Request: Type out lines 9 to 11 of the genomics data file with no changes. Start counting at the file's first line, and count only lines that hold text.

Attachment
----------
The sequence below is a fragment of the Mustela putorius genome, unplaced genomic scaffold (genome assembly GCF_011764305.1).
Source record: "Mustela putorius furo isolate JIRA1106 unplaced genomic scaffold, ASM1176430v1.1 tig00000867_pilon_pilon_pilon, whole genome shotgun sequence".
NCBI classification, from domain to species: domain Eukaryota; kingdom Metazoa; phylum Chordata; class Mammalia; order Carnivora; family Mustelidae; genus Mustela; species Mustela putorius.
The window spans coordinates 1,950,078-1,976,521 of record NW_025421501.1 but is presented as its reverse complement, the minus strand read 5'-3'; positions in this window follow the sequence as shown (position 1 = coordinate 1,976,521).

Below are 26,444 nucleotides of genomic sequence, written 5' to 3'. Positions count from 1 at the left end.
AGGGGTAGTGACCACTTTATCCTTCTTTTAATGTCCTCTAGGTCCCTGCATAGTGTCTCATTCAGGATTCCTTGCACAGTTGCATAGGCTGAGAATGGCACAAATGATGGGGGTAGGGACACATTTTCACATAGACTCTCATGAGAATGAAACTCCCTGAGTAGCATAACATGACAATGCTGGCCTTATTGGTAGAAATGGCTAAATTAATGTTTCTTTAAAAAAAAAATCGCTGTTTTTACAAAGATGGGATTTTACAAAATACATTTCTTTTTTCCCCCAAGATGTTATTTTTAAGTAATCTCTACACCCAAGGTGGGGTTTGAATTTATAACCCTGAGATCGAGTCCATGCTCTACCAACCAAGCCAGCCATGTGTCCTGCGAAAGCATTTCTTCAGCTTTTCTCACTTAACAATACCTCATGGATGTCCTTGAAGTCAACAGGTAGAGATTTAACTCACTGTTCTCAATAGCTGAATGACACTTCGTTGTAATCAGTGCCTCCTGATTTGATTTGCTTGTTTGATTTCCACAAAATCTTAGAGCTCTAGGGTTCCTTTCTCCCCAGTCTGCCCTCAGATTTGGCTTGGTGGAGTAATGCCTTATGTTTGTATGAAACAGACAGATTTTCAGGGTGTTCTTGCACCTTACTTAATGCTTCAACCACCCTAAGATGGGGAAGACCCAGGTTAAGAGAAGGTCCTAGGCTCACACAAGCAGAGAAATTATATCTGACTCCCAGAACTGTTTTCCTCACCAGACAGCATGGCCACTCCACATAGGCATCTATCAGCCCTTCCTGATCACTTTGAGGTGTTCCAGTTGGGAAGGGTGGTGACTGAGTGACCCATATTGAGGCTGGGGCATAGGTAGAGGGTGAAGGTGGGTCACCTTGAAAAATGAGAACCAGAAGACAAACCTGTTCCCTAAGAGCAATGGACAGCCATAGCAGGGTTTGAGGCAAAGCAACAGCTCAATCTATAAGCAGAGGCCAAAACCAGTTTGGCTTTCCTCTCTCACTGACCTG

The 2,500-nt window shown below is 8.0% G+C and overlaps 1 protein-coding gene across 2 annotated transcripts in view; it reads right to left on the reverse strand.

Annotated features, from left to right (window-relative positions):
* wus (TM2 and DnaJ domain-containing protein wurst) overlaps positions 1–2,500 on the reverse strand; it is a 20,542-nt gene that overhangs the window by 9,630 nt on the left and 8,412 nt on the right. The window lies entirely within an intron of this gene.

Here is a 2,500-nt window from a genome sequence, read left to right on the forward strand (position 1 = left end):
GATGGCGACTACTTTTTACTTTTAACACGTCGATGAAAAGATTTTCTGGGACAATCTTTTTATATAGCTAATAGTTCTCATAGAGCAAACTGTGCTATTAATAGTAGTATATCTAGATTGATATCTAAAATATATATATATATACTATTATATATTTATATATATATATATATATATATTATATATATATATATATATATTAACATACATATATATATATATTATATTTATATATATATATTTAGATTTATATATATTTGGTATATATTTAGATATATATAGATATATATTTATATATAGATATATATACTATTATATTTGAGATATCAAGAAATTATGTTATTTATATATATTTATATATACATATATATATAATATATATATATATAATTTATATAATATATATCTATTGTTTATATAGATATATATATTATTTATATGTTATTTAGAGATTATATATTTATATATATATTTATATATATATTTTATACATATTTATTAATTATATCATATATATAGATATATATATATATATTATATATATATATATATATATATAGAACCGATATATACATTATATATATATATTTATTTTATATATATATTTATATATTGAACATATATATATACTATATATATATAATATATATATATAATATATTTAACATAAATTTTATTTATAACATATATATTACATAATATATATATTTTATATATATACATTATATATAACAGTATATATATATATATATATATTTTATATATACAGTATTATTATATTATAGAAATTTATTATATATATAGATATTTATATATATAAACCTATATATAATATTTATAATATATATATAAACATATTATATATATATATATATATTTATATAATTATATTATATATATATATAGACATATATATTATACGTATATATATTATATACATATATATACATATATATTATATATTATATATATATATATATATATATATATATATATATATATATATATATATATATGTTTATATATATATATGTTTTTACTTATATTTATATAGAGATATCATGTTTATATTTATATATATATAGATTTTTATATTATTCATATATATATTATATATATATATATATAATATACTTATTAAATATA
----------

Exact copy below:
* wus (TM2 and DnaJ domain-containing protein wurst) overlaps positions 1–2,500 on the reverse strand; it is a 20,542-nt gene that overhangs the window by 9,630 nt on the left and 8,412 nt on the right. The window lies entirely within an intron of this gene.

Here is a 2,500-nt window from a genome sequence, read left to right on the forward strand (position 1 = left end):
GATGGCGACTACTTTTTACTTTTAACACGTCGATGAAAAGATTTTCTGGGACAATCTTTTTATATAGCTAATAGTTCTCATAGAGCAAACTGTGCTATTAATAGTAGTATATCTAGATTGATATCTAAAATATATATATATATACTATTATATATTTATATATATATATATATATATATTATATATATATATATATATATTAACATACATATATATATATATTATATTTATATATATATATTTAGATTTATATATATTTGGTATATATTTAGATATATATAGATATATATTTATATATAGATATATATACTATTATATTTGAGATATCAAGAAATTATGTTATTTATATATATTTATATATACATATATATATAATATATATATATATAATTTATATAATATATATCTATTGTTTATATAGATATATATATTATTTATATGTTATTTAGAGATTATATATTTATATATATATTTATATATATATTTTATACATATTTATTAATTATATCATATATATAGATATATATATATATATTATATATATATATATATATATATAGAACCGATATATACATTATATATATATATTTATTTTATATATATATTTATATATTGAACATATATATATACTATATATATATAATATATATATATAATATATTTAACATAAATTTTATTTATAACATATATATTACATAATATATATATTTTATATATATACATTATATATAACAGTATATATATATATATATATATTTTATATATACAGTATTATTATATTATAGAAATTTATTATATATATAGATATTTATATATATAAACCTATATATAATATTTATAATATATATATAAACATATTATATATATATATATATATTTATATAATTATATTATATATATATATAGACATATATATTATACGTATATATATTATATACATATATATACATATATATTATATATTATATATATATATATATATATATATATATATATATATATATATATATATATATGTTTATATATATATATGTTTTTACTTATATTTATATAGAGATATCATGTTTATATTTATATATATATAGATTTTTATATTATTCATATATATATTATATATATATATATATAATATACTTATTAAATATA